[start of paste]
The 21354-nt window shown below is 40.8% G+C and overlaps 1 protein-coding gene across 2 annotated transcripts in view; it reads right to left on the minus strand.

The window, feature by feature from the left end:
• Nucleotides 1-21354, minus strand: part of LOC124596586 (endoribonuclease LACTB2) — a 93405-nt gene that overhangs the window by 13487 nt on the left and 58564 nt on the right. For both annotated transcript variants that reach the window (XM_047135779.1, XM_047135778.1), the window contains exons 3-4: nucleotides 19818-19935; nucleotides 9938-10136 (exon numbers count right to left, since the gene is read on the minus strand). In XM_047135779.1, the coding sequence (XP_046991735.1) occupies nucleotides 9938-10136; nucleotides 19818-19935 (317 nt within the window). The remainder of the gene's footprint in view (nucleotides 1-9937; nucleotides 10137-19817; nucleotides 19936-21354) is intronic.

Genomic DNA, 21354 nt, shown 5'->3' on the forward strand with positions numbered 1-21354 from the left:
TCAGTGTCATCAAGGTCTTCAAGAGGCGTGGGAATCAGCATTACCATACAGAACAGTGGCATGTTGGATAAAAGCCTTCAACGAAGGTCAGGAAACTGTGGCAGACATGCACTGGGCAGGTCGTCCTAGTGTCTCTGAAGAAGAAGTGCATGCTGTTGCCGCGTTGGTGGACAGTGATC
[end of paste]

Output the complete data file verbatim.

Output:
The 21354-nt window shown below is 40.8% G+C and overlaps 1 protein-coding gene across 2 annotated transcripts in view; it reads right to left on the minus strand.

The window, feature by feature from the left end:
• Nucleotides 1-21354, minus strand: part of LOC124596586 (endoribonuclease LACTB2) — a 93405-nt gene that overhangs the window by 13487 nt on the left and 58564 nt on the right. For both annotated transcript variants that reach the window (XM_047135779.1, XM_047135778.1), the window contains exons 3-4: nucleotides 19818-19935; nucleotides 9938-10136 (exon numbers count right to left, since the gene is read on the minus strand). In XM_047135779.1, the coding sequence (XP_046991735.1) occupies nucleotides 9938-10136; nucleotides 19818-19935 (317 nt within the window). The remainder of the gene's footprint in view (nucleotides 1-9937; nucleotides 10137-19817; nucleotides 19936-21354) is intronic.

Genomic DNA, 21354 nt, shown 5'->3' on the forward strand with positions numbered 1-21354 from the left:
TCAGTGTCATCAAGGTCTTCAAGAGGCGTGGGAATCAGCATTACCATACAGAACAGTGGCATGTTGGATAAAAGCCTTCAACGAAGGTCAGGAAACTGTGGCAGACATGCACTGGGCAGGTCGTCCTAGTGTCTCTGAAGAAGAAGTGCATGCTGTTGCCGCGTTGGTGGACAGTGATC